The Theatreguide.London Review
Trafalgar Studios Winter 2016-2017
Sam Shepard's richest and most resonant drama, well within the top twenty of great American plays, is given as sensitive and powerful a production as you could ask for in this import from New York.
I can think of very few plays other than Death Of A Salesman that are so purely American and offer so much insight into the American experience, while still working on the level of moving evocative human drama with welcome touches of black comedy.
A young man visits his grandfather's Midwestern farm, expecting to find bucolic and romanticised Americana straight out of the illustrations of Norman Rockwell. Instead he discovers a family in the last stages of moral, spiritual and physical decay.
Grandfather is drinking himself to death while grandmother flirts or worse with the local priest. The farm has gone fallow, the boy's father is brain damaged, an uncle has lost a leg and another uncle died in questionable circumstances.
Much of this decline can be traced back to a family secret hinted at in the title, an event so deeply and unacceptably wrong that the family has been driven to denying it ever happened, that denial contributing as much to the corruption as the crime itself.
At first confused and horrified, the boy eventually realises that he must accept all of this, good and bad, as his heritage. And that beginning of the end of the denial, along with the literal unearthing of the secret, signals some small hope for the future.
One of the truly great things about Buried Child is that at no point does Shepard even hint that this specific story has symbolic or allegorical overtones, and yet they are unmistakeable.
The play is about the American cultural need to erase and deny anything unpleasant in its past in order to be able to think itself pure and healthy. Without ever even mentioning them it is about slavery and Native Americans and Vietnam and prejudice and inequality.
And without any hint of preaching, it says that America can only be healthy by acknowledging all of the past and accepting it as part of what created the present.
And of course Buried Child is also about a family for whom the term dysfunctional is barely adequate, and the attempts by the grandson (and the girlfriend travelling with him) to make sense of what they discover.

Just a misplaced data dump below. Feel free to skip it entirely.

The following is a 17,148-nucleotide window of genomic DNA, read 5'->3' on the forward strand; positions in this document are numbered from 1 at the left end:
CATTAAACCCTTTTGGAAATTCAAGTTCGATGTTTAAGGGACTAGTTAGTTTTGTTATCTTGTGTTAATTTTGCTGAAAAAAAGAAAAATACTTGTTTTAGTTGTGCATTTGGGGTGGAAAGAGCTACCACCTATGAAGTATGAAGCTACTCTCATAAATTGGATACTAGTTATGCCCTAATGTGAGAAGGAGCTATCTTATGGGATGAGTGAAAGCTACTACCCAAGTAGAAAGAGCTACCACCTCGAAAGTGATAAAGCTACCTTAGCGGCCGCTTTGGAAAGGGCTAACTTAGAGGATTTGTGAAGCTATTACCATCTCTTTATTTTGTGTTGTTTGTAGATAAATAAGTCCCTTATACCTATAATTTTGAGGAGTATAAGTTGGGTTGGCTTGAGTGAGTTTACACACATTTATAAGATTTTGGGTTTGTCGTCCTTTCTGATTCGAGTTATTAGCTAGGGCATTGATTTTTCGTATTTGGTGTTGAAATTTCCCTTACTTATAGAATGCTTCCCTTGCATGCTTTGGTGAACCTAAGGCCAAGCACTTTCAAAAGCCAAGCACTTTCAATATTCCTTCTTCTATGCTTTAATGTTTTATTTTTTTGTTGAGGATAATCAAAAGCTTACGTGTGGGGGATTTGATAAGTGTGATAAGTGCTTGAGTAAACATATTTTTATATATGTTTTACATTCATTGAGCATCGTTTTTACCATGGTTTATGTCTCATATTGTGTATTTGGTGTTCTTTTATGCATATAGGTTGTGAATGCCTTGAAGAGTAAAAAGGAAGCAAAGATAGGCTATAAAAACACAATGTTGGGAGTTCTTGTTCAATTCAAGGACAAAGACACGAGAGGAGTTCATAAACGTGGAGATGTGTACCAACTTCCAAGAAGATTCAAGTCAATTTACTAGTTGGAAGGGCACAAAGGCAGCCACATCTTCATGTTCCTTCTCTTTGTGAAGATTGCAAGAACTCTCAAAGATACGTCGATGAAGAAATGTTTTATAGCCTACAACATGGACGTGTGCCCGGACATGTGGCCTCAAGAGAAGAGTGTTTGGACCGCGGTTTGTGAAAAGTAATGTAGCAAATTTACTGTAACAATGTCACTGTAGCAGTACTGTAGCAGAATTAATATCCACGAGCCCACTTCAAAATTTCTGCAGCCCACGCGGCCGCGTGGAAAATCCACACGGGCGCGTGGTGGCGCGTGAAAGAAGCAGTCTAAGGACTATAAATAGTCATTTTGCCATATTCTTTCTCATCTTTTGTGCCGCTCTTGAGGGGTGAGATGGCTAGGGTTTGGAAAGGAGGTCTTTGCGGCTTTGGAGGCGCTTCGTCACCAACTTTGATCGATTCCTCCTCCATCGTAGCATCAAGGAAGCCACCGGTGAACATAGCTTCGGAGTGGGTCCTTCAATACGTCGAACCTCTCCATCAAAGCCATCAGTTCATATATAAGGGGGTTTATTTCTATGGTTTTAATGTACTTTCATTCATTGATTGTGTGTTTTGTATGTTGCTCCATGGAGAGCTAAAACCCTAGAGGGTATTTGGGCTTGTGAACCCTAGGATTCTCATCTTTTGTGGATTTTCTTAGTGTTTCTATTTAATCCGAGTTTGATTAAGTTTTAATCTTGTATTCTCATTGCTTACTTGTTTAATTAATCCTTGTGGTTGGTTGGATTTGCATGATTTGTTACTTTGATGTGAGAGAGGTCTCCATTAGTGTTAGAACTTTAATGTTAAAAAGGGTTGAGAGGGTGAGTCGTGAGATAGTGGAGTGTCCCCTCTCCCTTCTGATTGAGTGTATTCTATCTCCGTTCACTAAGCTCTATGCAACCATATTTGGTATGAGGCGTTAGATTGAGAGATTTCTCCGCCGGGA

And on that level – even if you never notice the allegory – it is a fascinating, engrossing, frequently comic and almost as frequently touching picture of human beings trying to function under extraordinary circumstances.
Director Scott Elliot captures all of this, from the most personal and naturalistic to the most allegorical and culture-defining. This production is a model of the wonders that can occur when a director really understands a play and can lead his cast to the fullest expression of the playwright's vision.
Oh, I might have imagined the grandson played a little younger and more fragile than Jeremy Irvine makes him, and the grandmother a little older than Amy Madigan plays her.
But Irvine's forceful portrayal makes the boy's struggle to accept what he sees particularly dramatic and Madigan brings a touch of sexual energy to her character that playing her as older might lose.
Ed Harris anchors the play in a no-nonsense reality as the grandfather, the actor's gravity and authority guiding us toward sensing that there is more to the play than its bizarre surface.
And Charlotte Hope as the girlfriend completely out of her depth but surprising herself as well as us by the resources for coping she discovers in herself, ably carries the weight of being the audience's surrogate and way into the play.
The last time London saw Buried Child was in a disastrously misconceived and inept National Theatre production twelve years ago. This new version is therefore doubly welcome, for being so excellent in itself and for reminding us that, past experience notwithstanding, this is a very, very fine play.
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